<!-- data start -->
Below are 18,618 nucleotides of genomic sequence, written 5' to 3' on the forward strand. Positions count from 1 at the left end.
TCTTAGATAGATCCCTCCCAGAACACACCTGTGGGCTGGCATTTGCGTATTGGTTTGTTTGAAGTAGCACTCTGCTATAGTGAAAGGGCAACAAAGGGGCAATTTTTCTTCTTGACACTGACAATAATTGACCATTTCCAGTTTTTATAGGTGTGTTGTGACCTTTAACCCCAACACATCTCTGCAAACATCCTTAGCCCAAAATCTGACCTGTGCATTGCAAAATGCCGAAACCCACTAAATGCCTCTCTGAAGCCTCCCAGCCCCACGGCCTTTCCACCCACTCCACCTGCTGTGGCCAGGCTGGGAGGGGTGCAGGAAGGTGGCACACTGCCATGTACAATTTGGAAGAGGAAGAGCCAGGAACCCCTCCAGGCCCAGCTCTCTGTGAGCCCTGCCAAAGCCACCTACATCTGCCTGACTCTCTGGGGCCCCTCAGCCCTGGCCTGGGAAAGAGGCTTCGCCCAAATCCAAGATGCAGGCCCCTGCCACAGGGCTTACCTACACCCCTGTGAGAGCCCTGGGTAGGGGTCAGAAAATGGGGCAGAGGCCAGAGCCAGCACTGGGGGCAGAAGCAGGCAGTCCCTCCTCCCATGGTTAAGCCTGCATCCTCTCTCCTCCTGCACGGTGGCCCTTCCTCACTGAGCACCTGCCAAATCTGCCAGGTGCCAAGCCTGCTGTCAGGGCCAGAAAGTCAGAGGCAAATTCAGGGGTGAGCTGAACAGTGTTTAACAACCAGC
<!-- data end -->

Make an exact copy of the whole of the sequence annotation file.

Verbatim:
Below are 18,618 nucleotides of genomic sequence, written 5' to 3' on the forward strand. Positions count from 1 at the left end.
TCTTAGATAGATCCCTCCCAGAACACACCTGTGGGCTGGCATTTGCGTATTGGTTTGTTTGAAGTAGCACTCTGCTATAGTGAAAGGGCAACAAAGGGGCAATTTTTCTTCTTGACACTGACAATAATTGACCATTTCCAGTTTTTATAGGTGTGTTGTGACCTTTAACCCCAACACATCTCTGCAAACATCCTTAGCCCAAAATCTGACCTGTGCATTGCAAAATGCCGAAACCCACTAAATGCCTCTCTGAAGCCTCCCAGCCCCACGGCCTTTCCACCCACTCCACCTGCTGTGGCCAGGCTGGGAGGGGTGCAGGAAGGTGGCACACTGCCATGTACAATTTGGAAGAGGAAGAGCCAGGAACCCCTCCAGGCCCAGCTCTCTGTGAGCCCTGCCAAAGCCACCTACATCTGCCTGACTCTCTGGGGCCCCTCAGCCCTGGCCTGGGAAAGAGGCTTCGCCCAAATCCAAGATGCAGGCCCCTGCCACAGGGCTTACCTACACCCCTGTGAGAGCCCTGGGTAGGGGTCAGAAAATGGGGCAGAGGCCAGAGCCAGCACTGGGGGCAGAAGCAGGCAGTCCCTCCTCCCATGGTTAAGCCTGCATCCTCTCTCCTCCTGCACGGTGGCCCTTCCTCACTGAGCACCTGCCAAATCTGCCAGGTGCCAAGCCTGCTGTCAGGGCCAGAAAGTCAGAGGCAAATTCAGGGGTGAGCTGAACAGTGTTTAACAACCAGC